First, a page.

If the patient is transfused with platelet alloimmunization might happen, including alloimmunization due to RhD antigens or non-histocompatibility. And the patient might develop refractoriness to platelet transfusion.

RhD Antigen-Induced Alloimmunization

Platelets do not express Rh antigens on their surface, but quantity or RBCs in platelet preparations is sufficient to induce Rh sensitization, even in immunosuppressed cancer patients. Different studies have documented that anti-D antibodies can be detected in 7.8% to 19% of heterogeneous groups of RhD-negative cancer patients exposed to RhD antigens via transfusion.

Two small studies have demonstrated that RhD immunoprophylaxis can prevent the development of anti-D in this setting. Thus, if platelets from an Rh-positive donor or platelets from a donor of unknown Rh phenotype are given to an Rh-negative recipient, administration of Rh immunoproplylaxis should be considered, especially for younger female patients who might become pregnant after successful treatment. Because of the thrombocytopenia, it is preferable to use a preparation of anti-D that can be administered intravenously (IV).

The amount of anti-D immunoglobulin necessary to prevent sensitization depends on the number of contaminating RBCs in the PCs. Generally, a dose of 25 μg (125 IU) of anti-D immunoglobulin will protect against 1 mL of RBCs. If possible, the immunoglobulin should be given before or immediately after the transfusion, although, as in the obstetrical setting, it may still be efficacious if given within 72 hours of exposure to the RhD-positive RBCs.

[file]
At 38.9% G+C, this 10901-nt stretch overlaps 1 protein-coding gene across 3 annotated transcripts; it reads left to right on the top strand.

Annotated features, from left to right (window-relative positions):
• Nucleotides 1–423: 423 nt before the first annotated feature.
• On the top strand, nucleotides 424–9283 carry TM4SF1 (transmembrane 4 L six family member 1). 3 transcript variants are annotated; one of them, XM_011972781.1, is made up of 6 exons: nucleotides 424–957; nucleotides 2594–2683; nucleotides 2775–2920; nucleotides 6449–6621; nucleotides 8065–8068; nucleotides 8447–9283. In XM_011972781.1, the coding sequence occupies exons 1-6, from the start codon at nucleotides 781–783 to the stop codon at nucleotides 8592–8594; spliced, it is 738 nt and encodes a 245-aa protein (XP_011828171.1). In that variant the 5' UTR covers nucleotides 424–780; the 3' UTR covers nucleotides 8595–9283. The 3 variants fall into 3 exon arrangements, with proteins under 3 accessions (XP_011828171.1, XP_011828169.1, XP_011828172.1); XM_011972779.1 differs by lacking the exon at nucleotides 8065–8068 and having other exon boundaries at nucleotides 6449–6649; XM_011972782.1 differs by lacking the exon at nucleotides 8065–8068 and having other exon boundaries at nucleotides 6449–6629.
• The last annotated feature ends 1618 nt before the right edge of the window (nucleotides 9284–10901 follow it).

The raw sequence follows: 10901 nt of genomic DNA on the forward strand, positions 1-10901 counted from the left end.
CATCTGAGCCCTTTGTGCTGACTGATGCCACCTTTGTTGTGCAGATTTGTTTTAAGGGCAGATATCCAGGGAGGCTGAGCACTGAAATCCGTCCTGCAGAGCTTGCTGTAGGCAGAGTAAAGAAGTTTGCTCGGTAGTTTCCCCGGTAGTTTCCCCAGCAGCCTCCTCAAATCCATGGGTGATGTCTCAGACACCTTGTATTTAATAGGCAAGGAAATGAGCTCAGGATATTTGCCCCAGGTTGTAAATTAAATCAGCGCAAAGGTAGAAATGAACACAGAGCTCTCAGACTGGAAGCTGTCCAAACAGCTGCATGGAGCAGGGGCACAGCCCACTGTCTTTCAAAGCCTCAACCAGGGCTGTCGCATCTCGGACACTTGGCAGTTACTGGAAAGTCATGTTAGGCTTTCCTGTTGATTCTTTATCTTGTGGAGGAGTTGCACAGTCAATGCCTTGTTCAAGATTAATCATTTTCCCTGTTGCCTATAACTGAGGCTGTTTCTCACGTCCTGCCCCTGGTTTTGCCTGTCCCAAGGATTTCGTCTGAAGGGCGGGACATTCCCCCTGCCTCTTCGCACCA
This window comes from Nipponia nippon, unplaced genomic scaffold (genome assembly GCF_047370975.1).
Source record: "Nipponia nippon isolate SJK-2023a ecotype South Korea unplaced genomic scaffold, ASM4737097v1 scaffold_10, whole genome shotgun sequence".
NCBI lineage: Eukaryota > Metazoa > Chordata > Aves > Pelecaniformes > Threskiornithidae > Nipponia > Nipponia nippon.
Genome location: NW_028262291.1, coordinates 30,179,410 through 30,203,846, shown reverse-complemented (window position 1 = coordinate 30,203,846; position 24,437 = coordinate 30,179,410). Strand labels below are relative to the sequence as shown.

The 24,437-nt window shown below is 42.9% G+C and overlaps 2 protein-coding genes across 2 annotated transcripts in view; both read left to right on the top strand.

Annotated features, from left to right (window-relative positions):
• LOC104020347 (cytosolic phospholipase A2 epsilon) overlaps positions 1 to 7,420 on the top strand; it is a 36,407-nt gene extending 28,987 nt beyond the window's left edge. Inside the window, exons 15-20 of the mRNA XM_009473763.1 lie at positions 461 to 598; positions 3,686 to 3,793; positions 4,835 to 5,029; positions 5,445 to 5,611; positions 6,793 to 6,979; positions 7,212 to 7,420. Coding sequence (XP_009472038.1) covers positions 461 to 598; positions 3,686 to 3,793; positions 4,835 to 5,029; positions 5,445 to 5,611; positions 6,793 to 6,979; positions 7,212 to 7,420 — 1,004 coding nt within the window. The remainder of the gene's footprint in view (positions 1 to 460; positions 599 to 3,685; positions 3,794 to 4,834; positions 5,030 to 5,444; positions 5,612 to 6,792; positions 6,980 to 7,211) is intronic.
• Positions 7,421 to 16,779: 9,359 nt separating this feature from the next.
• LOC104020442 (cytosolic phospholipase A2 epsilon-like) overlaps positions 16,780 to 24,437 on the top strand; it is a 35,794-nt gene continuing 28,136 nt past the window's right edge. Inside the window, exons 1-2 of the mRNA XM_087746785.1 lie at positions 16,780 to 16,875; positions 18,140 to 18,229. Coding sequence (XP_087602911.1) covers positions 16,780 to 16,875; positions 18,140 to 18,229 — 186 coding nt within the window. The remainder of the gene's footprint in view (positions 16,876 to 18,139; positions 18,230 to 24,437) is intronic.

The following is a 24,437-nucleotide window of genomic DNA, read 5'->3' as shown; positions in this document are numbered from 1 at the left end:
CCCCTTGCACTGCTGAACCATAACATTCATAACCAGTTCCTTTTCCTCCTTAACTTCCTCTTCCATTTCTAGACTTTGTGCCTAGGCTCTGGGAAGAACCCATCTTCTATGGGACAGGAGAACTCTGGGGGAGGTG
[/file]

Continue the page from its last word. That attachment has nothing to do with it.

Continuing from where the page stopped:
Alloimmunization Against Histocompatibility Agtigens

Besides RhD antigen alloimmunizaton due to non-histocompatibility is a problem when the patients with cancer needs multiple platelet transfusions. Alloimmunization against histocompatibility antigens ocurs in many recipients of multiple random donor platelet transfusions and is the most important long-term complication of platelet transfusion. Recent experience suggests that between 25% and 35% of newly diagnosed patients with AML will produce lymphocytotoxic antibody and become alloimmunized and refractory to nonhistocompatible platelet transfusions. However, as many as 40% to 60% of apparently histocompatible platelet transfusion administered to alloimmunized patients are unsuccessful and when histocompatible donors are not available, the management of alloimmunized patients is difficult.

As a result, the elimination of alloimmunization would greatly simplify platelet transfusion therapy. Vitro and animal studies suggest that the leukocytes contaminating platelet preparations are the primary stimulus for alloimmunization. It seems that presentation of class I and class II antigens by intact leukocytes is required for initial processing by the immune system. Because platelets do not express class II histocompatibility antigens, it is likely that it is the leukocyte that serves as the costimulus.